1 It was good indeed to meet with such friends, at such a time.
2 I staid at the camp meeting one day longer than I intended when I left.
3 I therefore decided to go to camp meeting, and upon my return pay him the three dollars.
4 This failure was occasioned by my attending a camp meeting about ten miles from Baltimore.
5 Coffin, a gentleman who had heard me speak in the colored people's meeting at New Bedford.
6 I seldom had much to say at the meetings, because what I wanted to say was said so much better by others.
7 I immediately started for home; and upon entering the yard gate, out came Mr. Covey on his way to meeting.
8 Bad as all slaveholders are, we seldom meet one destitute of every element of character commanding respect.
9 I could do but little; but what I could, I did with a joyful heart, and never felt happier than when in an anti-slavery meeting.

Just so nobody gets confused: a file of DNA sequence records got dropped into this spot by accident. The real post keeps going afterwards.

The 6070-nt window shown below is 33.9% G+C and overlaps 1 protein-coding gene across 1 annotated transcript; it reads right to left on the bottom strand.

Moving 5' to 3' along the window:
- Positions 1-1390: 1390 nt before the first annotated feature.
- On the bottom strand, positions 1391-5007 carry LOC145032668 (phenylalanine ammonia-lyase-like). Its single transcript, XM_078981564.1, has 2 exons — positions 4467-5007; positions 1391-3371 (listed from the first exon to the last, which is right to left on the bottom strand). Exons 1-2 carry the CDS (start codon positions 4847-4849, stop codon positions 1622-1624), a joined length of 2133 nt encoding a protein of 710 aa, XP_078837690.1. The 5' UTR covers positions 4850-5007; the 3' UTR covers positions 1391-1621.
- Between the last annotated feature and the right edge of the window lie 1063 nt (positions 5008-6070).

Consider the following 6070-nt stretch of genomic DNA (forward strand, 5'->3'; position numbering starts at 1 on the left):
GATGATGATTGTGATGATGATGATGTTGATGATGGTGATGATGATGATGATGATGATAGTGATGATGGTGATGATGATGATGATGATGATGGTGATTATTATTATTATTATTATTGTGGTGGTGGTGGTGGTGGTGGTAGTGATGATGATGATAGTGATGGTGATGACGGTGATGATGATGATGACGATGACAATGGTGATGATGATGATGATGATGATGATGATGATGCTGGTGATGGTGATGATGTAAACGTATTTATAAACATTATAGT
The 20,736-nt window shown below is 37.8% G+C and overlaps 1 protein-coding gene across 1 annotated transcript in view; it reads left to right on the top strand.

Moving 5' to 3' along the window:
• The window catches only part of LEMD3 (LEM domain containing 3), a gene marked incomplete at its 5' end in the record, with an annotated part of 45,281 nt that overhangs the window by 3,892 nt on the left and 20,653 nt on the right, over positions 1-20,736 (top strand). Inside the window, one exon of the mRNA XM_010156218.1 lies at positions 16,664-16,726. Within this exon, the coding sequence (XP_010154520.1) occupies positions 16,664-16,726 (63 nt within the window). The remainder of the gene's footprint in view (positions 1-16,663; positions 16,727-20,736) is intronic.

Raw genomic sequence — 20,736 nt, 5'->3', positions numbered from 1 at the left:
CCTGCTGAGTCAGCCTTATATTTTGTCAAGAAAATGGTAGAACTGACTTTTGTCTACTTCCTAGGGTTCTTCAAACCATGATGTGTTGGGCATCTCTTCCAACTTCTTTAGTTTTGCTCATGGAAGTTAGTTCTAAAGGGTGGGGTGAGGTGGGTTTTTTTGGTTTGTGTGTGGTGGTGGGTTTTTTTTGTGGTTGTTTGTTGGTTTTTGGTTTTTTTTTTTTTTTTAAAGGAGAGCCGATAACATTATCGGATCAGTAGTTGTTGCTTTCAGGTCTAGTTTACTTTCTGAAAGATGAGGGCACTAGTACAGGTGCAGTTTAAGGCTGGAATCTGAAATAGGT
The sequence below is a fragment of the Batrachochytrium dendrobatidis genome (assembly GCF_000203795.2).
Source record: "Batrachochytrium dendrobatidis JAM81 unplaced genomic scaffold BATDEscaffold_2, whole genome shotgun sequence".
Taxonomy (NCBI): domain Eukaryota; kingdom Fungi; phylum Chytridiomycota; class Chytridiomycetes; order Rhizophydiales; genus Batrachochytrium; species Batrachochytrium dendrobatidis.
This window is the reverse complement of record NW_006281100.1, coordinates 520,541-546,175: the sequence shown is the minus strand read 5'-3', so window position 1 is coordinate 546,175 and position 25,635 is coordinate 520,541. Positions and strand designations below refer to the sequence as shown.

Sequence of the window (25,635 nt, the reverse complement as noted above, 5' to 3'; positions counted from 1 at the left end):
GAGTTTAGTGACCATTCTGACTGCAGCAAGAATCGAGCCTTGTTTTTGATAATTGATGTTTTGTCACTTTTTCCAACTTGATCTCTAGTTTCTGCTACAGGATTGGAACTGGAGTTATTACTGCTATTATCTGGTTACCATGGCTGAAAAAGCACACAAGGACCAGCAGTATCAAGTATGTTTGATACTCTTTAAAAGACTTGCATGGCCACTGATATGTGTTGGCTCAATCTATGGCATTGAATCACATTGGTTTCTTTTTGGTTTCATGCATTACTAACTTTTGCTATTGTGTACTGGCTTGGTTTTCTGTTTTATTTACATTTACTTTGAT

10 My mistress used to go to class meeting at the Wilk Street meetinghouse every Monday afternoon, and leave me to take care of the house.
11 We met often, and consulted frequently, and told our hopes and fears, recounted the difficulties, real and imagined, which we should be called on to meet.
12 The man who robs me of my earnings at the end of each week meets me as a class-leader on Sunday morning, to show me the way of life, and the path of salvation.
13 I was ready to work at night as well as day, and by the most untiring perseverance and industry, I made enough to meet my expenses, and lay up a little money every week.
14 Every man stood firm; and at our last meeting, we pledged ourselves afresh, in the most solemn manner, that, at the time appointed, we would certainly start in pursuit of freedom.
15 We met but three times, when Mr. West and Mr. Fairbanks, both class-leaders, with many others, came upon us with sticks and other missiles, drove us off, and forbade us to meet again.
16 And upon coming to the north, I expected to meet with a rough, hard-handed, and uncultivated population, living in the most Spartan-like simplicity, knowing nothing of the ease, luxury, pomp, and grandeur of southern slaveholders.
17 The reading of these documents enabled me to utter my thoughts, and to meet the arguments brought forward to sustain slavery; but while they relieved me of one difficulty, they brought on another even more painful than the one of which I was relieved.
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